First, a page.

Seeking justice in Israel

The Episcopal Church Office of Public Affairs reports that following the meeting of the Episcopal Church House of Bishops March 25 – 30, two letters were issued: a letter from Presiding Bishop Katharine Jefferts Schori to the Church; and a letter from the House of Bishops to the Israeli ambassadors to the nations where the Episcopal Church has dioceses or presence. The letters call for resolution of the denial of “Temporary Residency Status” for The Rt. Rev. Suheil Dawani, Anglican Bishop of the Episcopal Diocese of Jerusalem.

Diocese of Jerusalem Bishop Suheil Dawani and his wife, Shafeeqa, at the 2010 General Synod of the Anglican Church of Canada. Photo: General Synod Communications

The following are the two letters:

To the members of The Episcopal Church

From the House of Bishops:

At our meeting in Kanuga, North Carolina, 25-30 March 2011, we considered the plight of our fellow Christians in the land of the Holy One. Bishop Suheil Dawani, of the Diocese of Jerusalem, has for many months been gravely limited in his ability to function as leader of that diocese. We urge your reflection on the following letter, and your response as you deem most appropriate. Change is likeliest when the leaders of our governments know of our urgent concern.

In every part of The Episcopal Church, your response is most likely to be effective when directed to Israel’s ambassador to your nation, to your national leader – President and/or Prime Minister, and/or to your legislative representatives in your national government.

In the dioceses of The Episcopal Church within the United States, those contacts are:

Ambassador Oren:  embsec@washington.mfa.gov.il
President Obama: http://www.whitehouse.gov/contact
House of Representatives: https://writerep.house.gov/writerep/welcome.shtml
Senate: http://senate.gov/general/contact_information/senators_cfm.cfm

In the dioceses of The Episcopal Church beyond the United States, we urge you to work with your diocesan bishop if you are uncertain about how to contact the Israeli Ambassador, your President or Prime Minister, and your legislators.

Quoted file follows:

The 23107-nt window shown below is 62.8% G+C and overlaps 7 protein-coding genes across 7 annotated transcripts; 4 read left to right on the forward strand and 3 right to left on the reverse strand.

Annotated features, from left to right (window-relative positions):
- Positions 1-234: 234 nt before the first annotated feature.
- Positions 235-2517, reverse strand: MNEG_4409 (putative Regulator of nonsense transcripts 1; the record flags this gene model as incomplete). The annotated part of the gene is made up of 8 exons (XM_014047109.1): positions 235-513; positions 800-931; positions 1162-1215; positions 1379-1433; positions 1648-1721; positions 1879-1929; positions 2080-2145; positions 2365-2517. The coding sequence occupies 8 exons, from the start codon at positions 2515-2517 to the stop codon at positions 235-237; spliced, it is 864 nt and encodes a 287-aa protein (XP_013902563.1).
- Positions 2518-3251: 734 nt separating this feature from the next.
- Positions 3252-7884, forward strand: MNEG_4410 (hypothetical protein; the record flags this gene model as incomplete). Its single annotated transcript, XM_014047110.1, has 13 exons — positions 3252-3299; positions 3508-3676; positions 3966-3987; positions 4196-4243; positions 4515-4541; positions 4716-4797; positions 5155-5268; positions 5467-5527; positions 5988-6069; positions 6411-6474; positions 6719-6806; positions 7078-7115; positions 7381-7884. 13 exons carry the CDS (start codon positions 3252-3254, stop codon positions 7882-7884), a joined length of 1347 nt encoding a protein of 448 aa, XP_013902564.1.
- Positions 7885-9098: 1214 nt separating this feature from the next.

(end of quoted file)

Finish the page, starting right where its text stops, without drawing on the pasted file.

May God bless the land of the Holy One with peace. I remain

Your servant in Christ,

The Most Rev. Katharine Jefferts Schori
Presiding Bishop and Primate
The Episcopal Church

_________________________________________________________________

A letter from the House of Bishops of The Episcopal Church to the Israeli ambassadors to the nations where The Episcopal Church has dioceses or presence

30 March 2011

It is with deep concern that we inform you that the Anglican Bishop of the Episcopal Diocese of Jerusalem, the Rt. Rev. Suheil Dawani, has been denied renewal of his “Temporary Residency Status” in Jerusalem. This action was taken when the A-5 permits held by the bishop, his wife, and youngest daughter were revoked by the Government of Israel, effective 24 September 2010.

The Government of Israel claims that the permits were denied because of an accusation by the Ministry of the Interior that Bishop Suheil acted with the Palestinian Authority in transferring land owned by Jewish people to the Palestinians, and also helped to register lands of Jewish people in the name of the Church. There were further allegations that documents were forged by the bishop.

Bishop Dawani has vehemently denied these allegations and responded formally to the Ministry of the Interior. He has never received a response. The bishop also sent a letter challenging the allegations and demanding that any evidence to secure the claim against him be made known to him. To date no information has been forthcoming.

The Archbishop of Canterbury received assurances that the situation would be resolved promptly. Other Anglican leaders including Presiding Bishop Katharine Jefferts Schori, the Episcopal Bishop of Washington D.C. (the Rt. Rev. John B. Chane), and the Primates of the Anglican Communion, representing Anglicans throughout the world, have all used their influence individually and collectively with Israeli authorities, without success to date.